Devoted self-made filmmaker Nabwana Isaac Godfrey Geoffrey (IGG), who shoots ultra-violent action movies in a slum at the cost of about $200 apiece, and has been lovingly nicknamed ‘Uganda’s Tarantino’ by his fans, says his version of ‘The Expendables’ is coming soon.

Nabwana produces, directs, shoots, writes, and edits his films. Wakaliga, a slum in Uganda’s capital, Kampala, is his action set – and it has already been dubbed’Wakaliwood’.

Shot at an average price of $200 US dollars, Nabwana’s films are super-low budget and involve the whole crew in various stages of the process. Some actors play several characters in the same production and wear face masks to look different. Nabwana’s wife has become a pro at special effects: they use condoms filled with water mixed with food coloring to mimic blood. The actors come on set wearing their own clothes and hardly get any pay.

“I like acting because I need to be more famous. Yeah. That’s my dream. So that’s why, you see, I act all the time. The director told me to do anything – I can do,” actor Kizza Mansuri said on the set of one of Nabwana’s movies.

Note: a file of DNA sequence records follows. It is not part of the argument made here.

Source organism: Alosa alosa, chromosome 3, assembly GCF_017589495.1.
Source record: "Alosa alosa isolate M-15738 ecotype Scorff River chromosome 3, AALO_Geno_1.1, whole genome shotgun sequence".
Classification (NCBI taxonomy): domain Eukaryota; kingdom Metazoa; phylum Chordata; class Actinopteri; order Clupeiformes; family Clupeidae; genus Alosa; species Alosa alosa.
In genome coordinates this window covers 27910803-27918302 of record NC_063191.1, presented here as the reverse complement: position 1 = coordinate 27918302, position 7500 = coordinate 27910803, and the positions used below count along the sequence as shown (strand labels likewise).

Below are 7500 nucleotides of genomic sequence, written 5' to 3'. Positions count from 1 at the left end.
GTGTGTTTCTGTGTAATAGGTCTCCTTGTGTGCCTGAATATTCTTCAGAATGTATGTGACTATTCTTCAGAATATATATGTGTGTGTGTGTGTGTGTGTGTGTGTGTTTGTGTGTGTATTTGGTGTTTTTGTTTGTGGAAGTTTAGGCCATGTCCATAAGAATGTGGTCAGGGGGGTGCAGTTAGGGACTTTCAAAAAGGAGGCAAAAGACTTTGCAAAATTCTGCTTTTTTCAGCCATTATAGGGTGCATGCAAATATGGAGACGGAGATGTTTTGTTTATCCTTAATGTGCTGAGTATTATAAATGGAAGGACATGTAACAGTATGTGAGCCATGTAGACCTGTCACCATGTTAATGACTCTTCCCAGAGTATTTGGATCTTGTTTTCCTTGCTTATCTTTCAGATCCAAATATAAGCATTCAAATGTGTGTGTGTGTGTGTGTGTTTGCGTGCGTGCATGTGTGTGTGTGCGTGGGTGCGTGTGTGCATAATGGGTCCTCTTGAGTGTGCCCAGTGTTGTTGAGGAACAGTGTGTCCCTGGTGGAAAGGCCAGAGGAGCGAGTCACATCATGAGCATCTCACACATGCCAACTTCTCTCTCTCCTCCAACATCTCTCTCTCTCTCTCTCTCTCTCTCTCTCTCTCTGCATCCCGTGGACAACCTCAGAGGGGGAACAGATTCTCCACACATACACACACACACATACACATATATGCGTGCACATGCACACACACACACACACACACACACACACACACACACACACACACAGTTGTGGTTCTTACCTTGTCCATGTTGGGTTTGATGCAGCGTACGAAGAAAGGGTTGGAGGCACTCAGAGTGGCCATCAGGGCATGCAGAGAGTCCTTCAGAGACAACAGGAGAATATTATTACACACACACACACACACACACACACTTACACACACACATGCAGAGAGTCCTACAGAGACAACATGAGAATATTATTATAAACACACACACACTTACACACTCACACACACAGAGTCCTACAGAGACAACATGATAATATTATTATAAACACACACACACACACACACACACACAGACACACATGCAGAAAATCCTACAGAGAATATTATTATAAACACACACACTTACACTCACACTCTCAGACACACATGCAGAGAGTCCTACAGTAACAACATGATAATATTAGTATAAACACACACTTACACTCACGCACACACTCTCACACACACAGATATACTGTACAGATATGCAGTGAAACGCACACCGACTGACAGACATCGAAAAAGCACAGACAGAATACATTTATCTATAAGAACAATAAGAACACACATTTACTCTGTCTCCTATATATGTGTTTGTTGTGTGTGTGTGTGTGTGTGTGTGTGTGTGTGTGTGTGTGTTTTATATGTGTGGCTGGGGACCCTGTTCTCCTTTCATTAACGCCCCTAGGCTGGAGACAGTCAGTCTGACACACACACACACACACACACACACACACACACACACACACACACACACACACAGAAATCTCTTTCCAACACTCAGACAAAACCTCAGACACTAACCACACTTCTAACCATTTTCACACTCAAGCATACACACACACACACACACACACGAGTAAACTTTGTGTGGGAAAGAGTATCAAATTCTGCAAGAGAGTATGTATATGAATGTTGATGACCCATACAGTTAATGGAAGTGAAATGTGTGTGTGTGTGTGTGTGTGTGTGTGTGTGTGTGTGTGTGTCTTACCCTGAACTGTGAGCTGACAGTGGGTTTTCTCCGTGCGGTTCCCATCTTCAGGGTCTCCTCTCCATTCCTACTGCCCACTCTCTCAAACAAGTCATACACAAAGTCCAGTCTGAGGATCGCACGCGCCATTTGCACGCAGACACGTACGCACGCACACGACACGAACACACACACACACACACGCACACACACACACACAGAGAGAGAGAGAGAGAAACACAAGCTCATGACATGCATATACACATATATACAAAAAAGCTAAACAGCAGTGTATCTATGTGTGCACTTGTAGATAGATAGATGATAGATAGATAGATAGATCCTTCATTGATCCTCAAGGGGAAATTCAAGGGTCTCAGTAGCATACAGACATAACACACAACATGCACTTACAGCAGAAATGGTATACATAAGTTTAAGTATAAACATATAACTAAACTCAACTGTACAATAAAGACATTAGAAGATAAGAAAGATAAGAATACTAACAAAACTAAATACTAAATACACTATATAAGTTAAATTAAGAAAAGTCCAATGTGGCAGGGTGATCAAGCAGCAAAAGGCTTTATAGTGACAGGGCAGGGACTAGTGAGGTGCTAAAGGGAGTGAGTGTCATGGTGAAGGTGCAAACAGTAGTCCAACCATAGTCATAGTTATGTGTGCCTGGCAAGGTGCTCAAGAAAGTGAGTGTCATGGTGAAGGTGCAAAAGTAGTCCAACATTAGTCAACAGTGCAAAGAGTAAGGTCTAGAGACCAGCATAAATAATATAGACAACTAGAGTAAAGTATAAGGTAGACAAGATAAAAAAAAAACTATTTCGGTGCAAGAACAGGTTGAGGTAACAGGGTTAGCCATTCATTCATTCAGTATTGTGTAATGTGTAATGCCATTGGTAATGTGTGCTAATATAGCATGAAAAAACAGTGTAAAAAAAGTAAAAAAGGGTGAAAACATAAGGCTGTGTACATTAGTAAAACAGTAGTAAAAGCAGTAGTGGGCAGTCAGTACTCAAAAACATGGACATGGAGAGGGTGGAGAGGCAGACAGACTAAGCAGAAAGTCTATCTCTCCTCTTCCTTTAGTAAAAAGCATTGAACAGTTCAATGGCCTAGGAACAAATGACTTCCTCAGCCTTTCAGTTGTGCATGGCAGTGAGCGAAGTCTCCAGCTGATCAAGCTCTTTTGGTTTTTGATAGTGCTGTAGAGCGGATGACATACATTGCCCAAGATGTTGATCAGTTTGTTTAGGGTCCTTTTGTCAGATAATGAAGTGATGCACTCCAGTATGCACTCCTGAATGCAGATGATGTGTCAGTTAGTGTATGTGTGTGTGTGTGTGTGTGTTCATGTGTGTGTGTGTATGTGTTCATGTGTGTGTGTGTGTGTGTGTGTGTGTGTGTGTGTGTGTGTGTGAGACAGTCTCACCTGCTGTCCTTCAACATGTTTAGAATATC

An incredibly productive director, Nabwana shoots a new film roughly every month, then edits everything himself on a computer that he had assembled on his own. He uses software from the internet to create graphics imitating gunfire, blood spills and more complex settings involving helicopters and world landmarks like the Eiffel Tower or Big Ben.

Nabwana’s Ramon Film Productions, which got its name from Rachel and Monica, the grandmothers who raised him, rose to fame with the 2011 blockbuster “Who killed captain Alex?” Its trailer even made it online, subsequently becoming an internet sensation. The plot is hard to follow with all the fighting, but it revolves around the police, drug trafficking and, yes, more fighting. At some stage a decision was made to ditch plastic guns for something more serious, as Nabwana felt the actors needed to feel the weight of “real” ammo. So they started producing their own mock guns from any available spare parts, such ones from a motorcycle. They even created a life-size helicopter prop.